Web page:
7. Changes in the Vatican. The election of Pope Francis has brought a much-needed change of direction in the Catholic Church. The Pope is binging back a focus on people rather than the market, using terms like “solidarity”, “social justice”, “exclusion” and “marginalisation”, which until recently had all but disappeared from political discourse.

President Obama has followed with a strong speech against the growing social inequalities in the U.S.

And according to the London School of Economics, in 20 years Britain will return to the level of social inequality it experienced during the times of Queen Victoria.

But Pope Francis is the only one denouncing the dismantling of the welfare system which emerged during the Cold War. Let us hope that his call will help prevent the writing of a new Das Kapital, where the victims will not be workers, but young people.

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Towards a Change of Culture Leading to a Gender-Balanced Approach http://www.ipsnews.net/2013/12/towards-change-culture-leading-gender-balanced-approach/?utm_source=rss&utm_medium=rss&utm_campaign=towards-change-culture-leading-gender-balanced-approach http://www.ipsnews.net/2013/12/towards-change-culture-leading-gender-balanced-approach/#comments Mon, 23 Dec 2013 17:44:13 +0000 Emma Bonino http://www.ipsnews.net/?p=129707 In this column, Emma Bonino, the Italian minister of foreign affairs, writes about progress made in strengthening women’s rights, and the challenges that still lie ahead.

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In this column, Emma Bonino, the Italian minister of foreign affairs, writes about progress made in strengthening women’s rights, and the challenges that still lie ahead.

By Emma Bonino
ROME, Dec 23 2013 (Columnist Service)

The past three years have been very important to scale up the movement to protect the rights and fundamental freedoms of women and girls and, particularly, to eliminate female genital mutilation worldwide.

We saw the political momentum growing and culminating December 2012 with the consensual adoption by the General Assembly of Resolution 67/146 banning female genital mutilation worldwide.

On that occasion all United Nations member states sent a strong political message about their commitment. The resolution calls upon member states to ensure effective implementation of international and regional instruments protecting women’s rights and to take all necessary measures to prohibit female genital mutilation.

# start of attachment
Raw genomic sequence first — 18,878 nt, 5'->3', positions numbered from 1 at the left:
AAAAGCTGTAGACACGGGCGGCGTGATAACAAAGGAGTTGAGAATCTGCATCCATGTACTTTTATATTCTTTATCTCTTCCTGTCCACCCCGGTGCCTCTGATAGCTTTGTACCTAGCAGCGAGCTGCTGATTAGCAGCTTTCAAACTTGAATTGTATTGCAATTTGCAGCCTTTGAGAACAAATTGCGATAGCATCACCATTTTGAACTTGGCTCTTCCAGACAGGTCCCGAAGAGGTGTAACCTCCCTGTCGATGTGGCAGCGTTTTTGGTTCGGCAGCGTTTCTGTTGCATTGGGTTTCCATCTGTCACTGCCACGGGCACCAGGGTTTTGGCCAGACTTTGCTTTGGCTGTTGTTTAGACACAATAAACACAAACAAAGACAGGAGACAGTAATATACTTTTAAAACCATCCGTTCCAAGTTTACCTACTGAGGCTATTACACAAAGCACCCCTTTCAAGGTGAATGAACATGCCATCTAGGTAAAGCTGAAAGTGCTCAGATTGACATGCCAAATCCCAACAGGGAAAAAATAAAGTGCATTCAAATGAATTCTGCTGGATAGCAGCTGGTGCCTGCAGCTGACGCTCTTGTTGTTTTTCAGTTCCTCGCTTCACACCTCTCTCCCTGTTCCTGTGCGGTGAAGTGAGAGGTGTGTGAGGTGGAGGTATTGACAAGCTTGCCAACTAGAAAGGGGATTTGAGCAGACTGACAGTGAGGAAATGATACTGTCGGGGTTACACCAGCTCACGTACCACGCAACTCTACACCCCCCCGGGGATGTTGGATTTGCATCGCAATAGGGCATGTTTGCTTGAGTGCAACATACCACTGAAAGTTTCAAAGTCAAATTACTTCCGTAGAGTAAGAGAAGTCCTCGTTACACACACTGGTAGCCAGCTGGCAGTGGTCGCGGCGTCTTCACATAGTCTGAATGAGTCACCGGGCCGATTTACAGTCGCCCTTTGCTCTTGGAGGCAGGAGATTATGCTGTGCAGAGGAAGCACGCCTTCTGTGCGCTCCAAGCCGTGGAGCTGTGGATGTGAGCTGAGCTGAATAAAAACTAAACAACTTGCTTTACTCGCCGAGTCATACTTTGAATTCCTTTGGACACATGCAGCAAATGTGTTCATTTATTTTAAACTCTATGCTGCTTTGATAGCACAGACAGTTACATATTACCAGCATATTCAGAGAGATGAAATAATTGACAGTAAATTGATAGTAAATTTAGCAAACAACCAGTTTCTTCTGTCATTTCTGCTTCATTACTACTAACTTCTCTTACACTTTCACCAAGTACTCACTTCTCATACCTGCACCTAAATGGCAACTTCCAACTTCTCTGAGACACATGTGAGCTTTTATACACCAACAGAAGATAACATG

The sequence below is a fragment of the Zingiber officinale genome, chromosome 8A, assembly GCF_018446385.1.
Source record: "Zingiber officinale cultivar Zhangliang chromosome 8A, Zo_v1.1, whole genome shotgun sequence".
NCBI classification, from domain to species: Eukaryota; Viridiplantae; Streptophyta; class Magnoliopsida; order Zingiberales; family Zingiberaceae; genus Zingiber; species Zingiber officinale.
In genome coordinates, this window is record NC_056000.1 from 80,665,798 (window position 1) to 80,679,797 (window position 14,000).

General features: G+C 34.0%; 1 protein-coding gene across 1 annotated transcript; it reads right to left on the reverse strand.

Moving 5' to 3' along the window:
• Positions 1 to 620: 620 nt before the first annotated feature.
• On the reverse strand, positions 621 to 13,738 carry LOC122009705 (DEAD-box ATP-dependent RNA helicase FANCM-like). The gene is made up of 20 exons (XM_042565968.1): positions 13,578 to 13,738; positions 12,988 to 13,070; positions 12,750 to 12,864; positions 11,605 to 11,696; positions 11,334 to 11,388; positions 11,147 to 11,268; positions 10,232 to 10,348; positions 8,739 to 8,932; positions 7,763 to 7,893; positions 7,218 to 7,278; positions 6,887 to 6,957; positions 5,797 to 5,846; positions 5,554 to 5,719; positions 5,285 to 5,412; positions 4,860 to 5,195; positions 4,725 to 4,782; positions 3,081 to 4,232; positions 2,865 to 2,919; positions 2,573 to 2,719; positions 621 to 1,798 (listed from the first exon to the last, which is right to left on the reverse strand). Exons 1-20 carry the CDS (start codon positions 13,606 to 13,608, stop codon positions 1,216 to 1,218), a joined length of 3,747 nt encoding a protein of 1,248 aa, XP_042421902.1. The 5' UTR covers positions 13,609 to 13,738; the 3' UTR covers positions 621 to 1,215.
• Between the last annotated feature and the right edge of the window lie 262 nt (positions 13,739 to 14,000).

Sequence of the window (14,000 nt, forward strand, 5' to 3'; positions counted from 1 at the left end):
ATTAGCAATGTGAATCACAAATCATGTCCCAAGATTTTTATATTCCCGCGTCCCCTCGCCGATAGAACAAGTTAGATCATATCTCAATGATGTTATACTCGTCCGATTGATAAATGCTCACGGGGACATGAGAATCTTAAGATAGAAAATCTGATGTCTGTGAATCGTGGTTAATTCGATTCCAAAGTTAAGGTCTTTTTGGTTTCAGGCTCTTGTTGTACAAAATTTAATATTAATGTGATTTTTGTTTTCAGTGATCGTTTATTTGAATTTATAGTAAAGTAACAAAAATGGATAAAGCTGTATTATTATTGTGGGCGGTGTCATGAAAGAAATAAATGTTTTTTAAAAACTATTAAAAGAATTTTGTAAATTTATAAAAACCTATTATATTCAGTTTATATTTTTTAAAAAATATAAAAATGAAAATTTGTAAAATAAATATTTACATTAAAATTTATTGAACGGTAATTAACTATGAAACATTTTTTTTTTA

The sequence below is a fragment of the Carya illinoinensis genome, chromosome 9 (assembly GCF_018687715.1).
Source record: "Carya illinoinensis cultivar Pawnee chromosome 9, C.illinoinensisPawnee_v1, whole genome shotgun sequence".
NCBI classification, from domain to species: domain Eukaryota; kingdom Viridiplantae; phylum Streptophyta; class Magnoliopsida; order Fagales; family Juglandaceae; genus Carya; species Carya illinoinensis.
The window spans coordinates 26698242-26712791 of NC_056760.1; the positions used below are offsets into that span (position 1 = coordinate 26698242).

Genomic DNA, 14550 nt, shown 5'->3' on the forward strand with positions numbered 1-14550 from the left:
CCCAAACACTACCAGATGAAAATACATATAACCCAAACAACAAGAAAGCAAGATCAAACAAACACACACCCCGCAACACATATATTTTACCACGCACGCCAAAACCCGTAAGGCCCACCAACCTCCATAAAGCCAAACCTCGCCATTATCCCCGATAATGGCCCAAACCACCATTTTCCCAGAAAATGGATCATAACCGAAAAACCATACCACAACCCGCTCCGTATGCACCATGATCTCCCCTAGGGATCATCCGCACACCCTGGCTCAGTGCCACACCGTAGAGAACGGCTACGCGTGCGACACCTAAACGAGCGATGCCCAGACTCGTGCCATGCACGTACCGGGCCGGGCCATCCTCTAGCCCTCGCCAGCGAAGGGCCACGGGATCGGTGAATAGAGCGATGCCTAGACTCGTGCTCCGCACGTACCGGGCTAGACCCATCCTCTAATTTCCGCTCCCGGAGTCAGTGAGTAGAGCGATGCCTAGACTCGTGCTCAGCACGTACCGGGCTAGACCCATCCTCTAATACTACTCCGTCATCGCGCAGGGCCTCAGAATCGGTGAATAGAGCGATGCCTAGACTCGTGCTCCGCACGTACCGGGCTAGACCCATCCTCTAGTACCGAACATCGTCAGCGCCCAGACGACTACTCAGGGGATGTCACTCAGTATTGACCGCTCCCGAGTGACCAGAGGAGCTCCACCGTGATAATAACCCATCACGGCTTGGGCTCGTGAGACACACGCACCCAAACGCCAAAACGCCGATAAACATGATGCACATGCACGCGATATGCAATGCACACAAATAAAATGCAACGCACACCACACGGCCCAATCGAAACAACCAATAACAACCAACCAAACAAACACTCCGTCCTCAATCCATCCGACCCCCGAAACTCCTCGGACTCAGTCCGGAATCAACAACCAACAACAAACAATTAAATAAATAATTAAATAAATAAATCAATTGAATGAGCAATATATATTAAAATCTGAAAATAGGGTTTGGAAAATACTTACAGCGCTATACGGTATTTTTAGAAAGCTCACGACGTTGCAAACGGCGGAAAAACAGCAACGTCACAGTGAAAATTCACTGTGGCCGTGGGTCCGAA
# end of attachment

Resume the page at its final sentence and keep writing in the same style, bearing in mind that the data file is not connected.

The resolution was an important step forward; it is now our responsibility to ensure its effective implementation. The recent UNICEF report reminds us that despite the best efforts towards its abandonment, female genital mutilation still persists.

For this reason, during the General Assembly this year we organised a side event, together with Burkina Faso, UNFPA and UNICEF, to share specific contributions that governments and international institutions have made to the commitments undertaken with the adoption of the resolution.

Genital mutilation is only one of the manifold forms of violence women are still suffering all over the world. Just to mention the example of my own country, over 100 women have been killed in Italy this year, mostly in the context of domestic violence.

To reverse such a terrible trend, we have increased government action against crimes that victimise women. I am also very proud that Italy became the fifth member state of the Council of Europe to ratify the Istanbul Convention for preventing and combating sexual and domestic violence.

The same happened with the ratification of the Arms Trade Treaty, which introduces principles and criteria to oversee the movement of arms and to combat illegal trafficking. Such treaties contain an explicit provision on gender-based violence.

Women are the first victims of such trade. This also goes in the direction of a general change of culture leading to a gender-balanced approach in peace-building processes.

Gender-based violence was also the common denominator underlying the discussion at the high-level meeting during the General Assembly last September of the Equal Futures Partnership, the initiative launched by former U.S. Secretary of State Hillary Rodham Clinton which Italy just joined.

This is a partnership uniting nations firmly committed to closing the gender gap and to sharing experiences so that local practices can be replicated all over the world.

A less blatant but nonetheless harmful form of violence against women is the practice of early and forced marriages. We must take every opportunity to recall the importance of eradicating this practice in one generation’s time span, accelerating change in culture and traditions through a vibrant, ongoing campaign.